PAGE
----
Lawmakers have been asked to change passwords and follow other safety protocols after the FBI alerted state authorities that the legislative email system had been targeted by a foreign entity.
Maj. Rick Hopkins of the Vermont State Police said the email system was not successfully breached or hacked and no information was taken. Instead, he said, the FBI reported almost all of the 180 legislators’ emails had been found to be “of interest” to an undisclosed foreign attacker.
Gov. Phil Scott said he learned of the situation on Friday night and said the problem has not spread to emails of other state officials, including the administration. The Legislature is on its own server, Hopkins said, and the problem appears to be confined to that system.
“It’s fairly contained because it’s just there on one server, but we were concerned that there may be some overlap and a way that it could get into other systems,” Scott said Tuesday.
Technicians over the weekend built firewalls between the legislative system and the one that serves the executive branch.
“Cybersecurity, I’ve identified that is something we really need to pay attention to, so this is just another example of why,” the governor said.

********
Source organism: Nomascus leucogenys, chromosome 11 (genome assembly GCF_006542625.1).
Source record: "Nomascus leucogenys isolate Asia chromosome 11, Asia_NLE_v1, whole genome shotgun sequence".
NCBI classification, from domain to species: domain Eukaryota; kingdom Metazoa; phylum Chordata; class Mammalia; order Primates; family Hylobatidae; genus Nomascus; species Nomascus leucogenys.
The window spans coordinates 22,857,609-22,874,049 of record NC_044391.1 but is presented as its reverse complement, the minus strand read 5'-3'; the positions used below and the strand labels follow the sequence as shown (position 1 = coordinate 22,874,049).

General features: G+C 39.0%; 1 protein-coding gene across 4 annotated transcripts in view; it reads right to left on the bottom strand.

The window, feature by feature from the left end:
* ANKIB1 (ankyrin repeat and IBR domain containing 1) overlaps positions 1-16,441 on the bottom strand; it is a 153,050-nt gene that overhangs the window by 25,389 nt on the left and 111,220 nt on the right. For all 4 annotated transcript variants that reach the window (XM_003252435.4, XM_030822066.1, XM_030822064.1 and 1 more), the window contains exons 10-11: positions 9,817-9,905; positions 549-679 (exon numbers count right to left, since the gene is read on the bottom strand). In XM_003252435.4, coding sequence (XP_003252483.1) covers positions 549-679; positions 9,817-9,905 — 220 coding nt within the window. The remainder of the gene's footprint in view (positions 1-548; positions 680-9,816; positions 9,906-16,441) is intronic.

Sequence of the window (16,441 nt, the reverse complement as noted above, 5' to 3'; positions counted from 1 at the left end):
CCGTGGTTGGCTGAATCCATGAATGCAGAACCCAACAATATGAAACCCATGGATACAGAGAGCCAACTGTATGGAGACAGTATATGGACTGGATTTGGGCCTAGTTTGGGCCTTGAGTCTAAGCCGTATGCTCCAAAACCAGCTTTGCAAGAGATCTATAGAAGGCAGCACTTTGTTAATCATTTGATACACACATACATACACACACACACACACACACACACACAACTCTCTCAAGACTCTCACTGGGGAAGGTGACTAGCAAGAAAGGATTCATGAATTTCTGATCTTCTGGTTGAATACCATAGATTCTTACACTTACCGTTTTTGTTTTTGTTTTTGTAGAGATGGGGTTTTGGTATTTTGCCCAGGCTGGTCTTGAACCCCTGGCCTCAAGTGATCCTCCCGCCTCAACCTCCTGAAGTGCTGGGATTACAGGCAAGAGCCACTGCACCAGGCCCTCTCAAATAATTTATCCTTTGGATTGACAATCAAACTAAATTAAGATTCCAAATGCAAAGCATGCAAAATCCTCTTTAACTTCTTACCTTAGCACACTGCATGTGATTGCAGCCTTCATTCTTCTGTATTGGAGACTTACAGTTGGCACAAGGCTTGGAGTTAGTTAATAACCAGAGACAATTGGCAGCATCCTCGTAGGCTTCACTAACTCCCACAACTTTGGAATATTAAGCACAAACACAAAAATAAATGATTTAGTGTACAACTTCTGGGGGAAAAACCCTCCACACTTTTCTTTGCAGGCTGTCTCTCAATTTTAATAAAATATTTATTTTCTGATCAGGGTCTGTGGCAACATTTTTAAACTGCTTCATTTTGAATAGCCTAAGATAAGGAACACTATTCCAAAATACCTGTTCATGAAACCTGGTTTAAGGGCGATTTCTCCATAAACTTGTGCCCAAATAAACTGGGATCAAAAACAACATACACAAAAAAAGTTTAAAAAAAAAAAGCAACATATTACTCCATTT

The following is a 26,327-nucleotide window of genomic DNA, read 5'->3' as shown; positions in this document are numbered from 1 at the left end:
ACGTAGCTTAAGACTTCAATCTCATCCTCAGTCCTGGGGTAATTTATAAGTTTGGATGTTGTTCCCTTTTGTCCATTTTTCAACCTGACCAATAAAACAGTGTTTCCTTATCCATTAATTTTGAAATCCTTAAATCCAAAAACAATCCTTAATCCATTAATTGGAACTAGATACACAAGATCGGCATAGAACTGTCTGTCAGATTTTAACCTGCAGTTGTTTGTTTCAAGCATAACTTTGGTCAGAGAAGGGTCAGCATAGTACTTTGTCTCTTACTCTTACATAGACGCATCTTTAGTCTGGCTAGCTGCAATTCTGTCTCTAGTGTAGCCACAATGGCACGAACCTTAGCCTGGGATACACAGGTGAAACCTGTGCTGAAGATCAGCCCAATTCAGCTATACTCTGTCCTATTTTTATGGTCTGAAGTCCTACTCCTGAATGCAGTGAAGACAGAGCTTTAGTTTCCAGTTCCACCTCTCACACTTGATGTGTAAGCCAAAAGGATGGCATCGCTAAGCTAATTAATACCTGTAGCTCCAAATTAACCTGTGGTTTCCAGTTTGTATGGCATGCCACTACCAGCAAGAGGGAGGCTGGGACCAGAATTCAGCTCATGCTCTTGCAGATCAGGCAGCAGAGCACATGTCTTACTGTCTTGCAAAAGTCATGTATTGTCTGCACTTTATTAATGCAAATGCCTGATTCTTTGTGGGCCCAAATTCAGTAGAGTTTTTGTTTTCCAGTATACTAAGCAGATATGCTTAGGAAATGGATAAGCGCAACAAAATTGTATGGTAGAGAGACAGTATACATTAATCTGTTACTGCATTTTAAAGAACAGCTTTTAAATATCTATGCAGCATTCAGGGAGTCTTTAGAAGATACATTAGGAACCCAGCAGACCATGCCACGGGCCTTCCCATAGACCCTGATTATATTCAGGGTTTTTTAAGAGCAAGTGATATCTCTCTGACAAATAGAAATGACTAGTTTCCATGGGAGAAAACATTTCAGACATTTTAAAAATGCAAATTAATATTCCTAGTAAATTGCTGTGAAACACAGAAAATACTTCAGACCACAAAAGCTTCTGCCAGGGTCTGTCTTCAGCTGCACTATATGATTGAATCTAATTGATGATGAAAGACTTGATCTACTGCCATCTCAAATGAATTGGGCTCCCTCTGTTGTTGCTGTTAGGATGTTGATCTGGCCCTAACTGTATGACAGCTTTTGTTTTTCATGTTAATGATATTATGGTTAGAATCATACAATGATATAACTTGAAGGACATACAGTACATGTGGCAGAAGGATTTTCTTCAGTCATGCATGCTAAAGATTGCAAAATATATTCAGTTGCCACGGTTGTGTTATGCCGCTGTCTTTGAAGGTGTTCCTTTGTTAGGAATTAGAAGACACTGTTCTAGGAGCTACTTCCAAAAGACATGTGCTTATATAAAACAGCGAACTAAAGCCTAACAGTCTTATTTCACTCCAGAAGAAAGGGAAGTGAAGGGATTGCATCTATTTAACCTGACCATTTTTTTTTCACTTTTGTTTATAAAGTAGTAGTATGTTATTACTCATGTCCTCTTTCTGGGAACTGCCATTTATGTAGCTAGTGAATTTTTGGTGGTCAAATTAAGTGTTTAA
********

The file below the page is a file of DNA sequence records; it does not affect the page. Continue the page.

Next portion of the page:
Hopkins said it was a concern anytime a foreign agent was targeting a legislative body, but he said the situation was not worthy of “panic.”
Scott noted the significance of the attempt in the wake of a data breach at the Department of Labor and the attempted hack at the Burlington Electric Department.
Sen. President Tim Ashe, D/P-Chittenden, said the advisory from the FBI suggested it was a more serious threat than usual.
Ashe, who mentioned the FBI warning on the Senate floor, said there had been no apparent disruption in service on the legislative email server.
Hopkins said he had been contacted by the FBI only rarely about an attack on an email server. However, he noted many computer systems face threats every day and the users and companies should be vigilant about following best practices, including not opening attachments inside emails that look suspicious or that come from unknown senders.
Some lawmakers say they often receive email from people they do not know who are advocating for a particular cause.